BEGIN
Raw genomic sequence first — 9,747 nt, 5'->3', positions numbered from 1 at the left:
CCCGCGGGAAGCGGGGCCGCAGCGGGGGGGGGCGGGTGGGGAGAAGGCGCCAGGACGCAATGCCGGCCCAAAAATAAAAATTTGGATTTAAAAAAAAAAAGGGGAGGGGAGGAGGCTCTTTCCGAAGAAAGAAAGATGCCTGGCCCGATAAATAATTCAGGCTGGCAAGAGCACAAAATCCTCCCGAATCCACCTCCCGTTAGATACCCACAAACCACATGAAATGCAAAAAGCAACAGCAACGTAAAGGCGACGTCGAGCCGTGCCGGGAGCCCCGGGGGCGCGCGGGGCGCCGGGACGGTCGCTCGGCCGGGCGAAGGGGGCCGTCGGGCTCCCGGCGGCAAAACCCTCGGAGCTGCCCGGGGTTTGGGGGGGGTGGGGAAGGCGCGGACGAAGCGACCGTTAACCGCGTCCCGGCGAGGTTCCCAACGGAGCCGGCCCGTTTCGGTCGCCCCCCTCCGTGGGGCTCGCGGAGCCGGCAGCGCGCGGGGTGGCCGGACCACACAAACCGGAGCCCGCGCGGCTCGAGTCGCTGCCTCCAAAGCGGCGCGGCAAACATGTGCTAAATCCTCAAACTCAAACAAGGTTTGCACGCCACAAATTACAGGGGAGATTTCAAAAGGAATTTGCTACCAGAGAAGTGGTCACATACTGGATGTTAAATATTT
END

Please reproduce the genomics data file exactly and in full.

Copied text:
Raw genomic sequence first — 9,747 nt, 5'->3', positions numbered from 1 at the left:
CCCGCGGGAAGCGGGGCCGCAGCGGGGGGGGGCGGGTGGGGAGAAGGCGCCAGGACGCAATGCCGGCCCAAAAATAAAAATTTGGATTTAAAAAAAAAAAGGGGAGGGGAGGAGGCTCTTTCCGAAGAAAGAAAGATGCCTGGCCCGATAAATAATTCAGGCTGGCAAGAGCACAAAATCCTCCCGAATCCACCTCCCGTTAGATACCCACAAACCACATGAAATGCAAAAAGCAACAGCAACGTAAAGGCGACGTCGAGCCGTGCCGGGAGCCCCGGGGGCGCGCGGGGCGCCGGGACGGTCGCTCGGCCGGGCGAAGGGGGCCGTCGGGCTCCCGGCGGCAAAACCCTCGGAGCTGCCCGGGGTTTGGGGGGGGTGGGGAAGGCGCGGACGAAGCGACCGTTAACCGCGTCCCGGCGAGGTTCCCAACGGAGCCGGCCCGTTTCGGTCGCCCCCCTCCGTGGGGCTCGCGGAGCCGGCAGCGCGCGGGGTGGCCGGACCACACAAACCGGAGCCCGCGCGGCTCGAGTCGCTGCCTCCAAAGCGGCGCGGCAAACATGTGCTAAATCCTCAAACTCAAACAAGGTTTGCACGCCACAAATTACAGGGGAGATTTCAAAAGGAATTTGCTACCAGAGAAGTGGTCACATACTGGATGTTAAATATTT